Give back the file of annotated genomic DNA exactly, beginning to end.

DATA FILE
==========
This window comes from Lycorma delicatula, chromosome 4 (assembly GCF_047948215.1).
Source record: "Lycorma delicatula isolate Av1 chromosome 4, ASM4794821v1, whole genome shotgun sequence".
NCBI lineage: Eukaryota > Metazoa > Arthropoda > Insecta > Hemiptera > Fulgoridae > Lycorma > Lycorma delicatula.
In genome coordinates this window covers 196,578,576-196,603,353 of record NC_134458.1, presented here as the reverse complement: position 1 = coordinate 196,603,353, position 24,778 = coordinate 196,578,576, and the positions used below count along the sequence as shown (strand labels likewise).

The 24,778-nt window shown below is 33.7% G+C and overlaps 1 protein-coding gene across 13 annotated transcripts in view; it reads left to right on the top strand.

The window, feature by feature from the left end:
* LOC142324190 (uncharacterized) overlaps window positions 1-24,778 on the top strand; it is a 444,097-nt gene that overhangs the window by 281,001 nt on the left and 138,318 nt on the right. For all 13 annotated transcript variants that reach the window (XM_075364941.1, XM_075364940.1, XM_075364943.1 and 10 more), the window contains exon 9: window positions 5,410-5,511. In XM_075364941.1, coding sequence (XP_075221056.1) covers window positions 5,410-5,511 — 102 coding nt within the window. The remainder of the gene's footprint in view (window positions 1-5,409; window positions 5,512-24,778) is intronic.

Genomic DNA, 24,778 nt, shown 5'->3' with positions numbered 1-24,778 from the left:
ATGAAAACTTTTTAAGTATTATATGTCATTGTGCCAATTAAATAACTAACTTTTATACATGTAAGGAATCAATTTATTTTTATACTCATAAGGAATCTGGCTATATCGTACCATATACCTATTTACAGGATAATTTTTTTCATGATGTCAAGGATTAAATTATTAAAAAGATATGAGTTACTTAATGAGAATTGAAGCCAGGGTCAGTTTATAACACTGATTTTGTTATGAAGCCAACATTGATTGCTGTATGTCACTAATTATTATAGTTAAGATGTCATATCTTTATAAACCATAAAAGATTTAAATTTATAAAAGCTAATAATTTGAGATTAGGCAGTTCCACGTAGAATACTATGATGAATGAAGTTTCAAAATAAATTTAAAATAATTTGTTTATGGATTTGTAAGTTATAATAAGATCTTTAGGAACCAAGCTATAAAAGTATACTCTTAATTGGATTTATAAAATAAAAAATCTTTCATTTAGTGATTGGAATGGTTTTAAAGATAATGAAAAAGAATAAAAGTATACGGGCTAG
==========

This window comes from Lycorma delicatula, chromosome 4 (assembly GCF_047948215.1).
Source record: "Lycorma delicatula isolate Av1 chromosome 4, ASM4794821v1, whole genome shotgun sequence".
NCBI lineage: Eukaryota > Metazoa > Arthropoda > Insecta > Hemiptera > Fulgoridae > Lycorma > Lycorma delicatula.
In genome coordinates this window covers 196,578,576-196,603,353 of record NC_134458.1, presented here as the reverse complement: position 1 = coordinate 196,603,353, position 24,778 = coordinate 196,578,576, and the positions used below count along the sequence as shown (strand labels likewise).

The 24,778-nt window shown below is 33.7% G+C and overlaps 1 protein-coding gene across 13 annotated transcripts in view; it reads left to right on the top strand.

The window, feature by feature from the left end:
* LOC142324190 (uncharacterized) overlaps window positions 1-24,778 on the top strand; it is a 444,097-nt gene that overhangs the window by 281,001 nt on the left and 138,318 nt on the right. For all 13 annotated transcript variants that reach the window (XM_075364941.1, XM_075364940.1, XM_075364943.1 and 10 more), the window contains exon 9: window positions 5,410-5,511. In XM_075364941.1, coding sequence (XP_075221056.1) covers window positions 5,410-5,511 — 102 coding nt within the window. The remainder of the gene's footprint in view (window positions 1-5,409; window positions 5,512-24,778) is intronic.

Genomic DNA, 24,778 nt, shown 5'->3' with positions numbered 1-24,778 from the left:
ATGAAAACTTTTTAAGTATTATATGTCATTGTGCCAATTAAATAACTAACTTTTATACATGTAAGGAATCAATTTATTTTTATACTCATAAGGAATCTGGCTATATCGTACCATATACCTATTTACAGGATAATTTTTTTCATGATGTCAAGGATTAAATTATTAAAAAGATATGAGTTACTTAATGAGAATTGAAGCCAGGGTCAGTTTATAACACTGATTTTGTTATGAAGCCAACATTGATTGCTGTATGTCACTAATTATTATAGTTAAGATGTCATATCTTTATAAACCATAAAAGATTTAAATTTATAAAAGCTAATAATTTGAGATTAGGCAGTTCCACGTAGAATACTATGATGAATGAAGTTTCAAAATAAATTTAAAATAATTTGTTTATGGATTTGTAAGTTATAATAAGATCTTTAGGAACCAAGCTATAAAAGTATACTCTTAATTGGATTTATAAAATAAAAAATCTTTCATTTAGTGATTGGAATGGTTTTAAAGATAATGAAAAAGAATAAAAGTATACGGGCTAG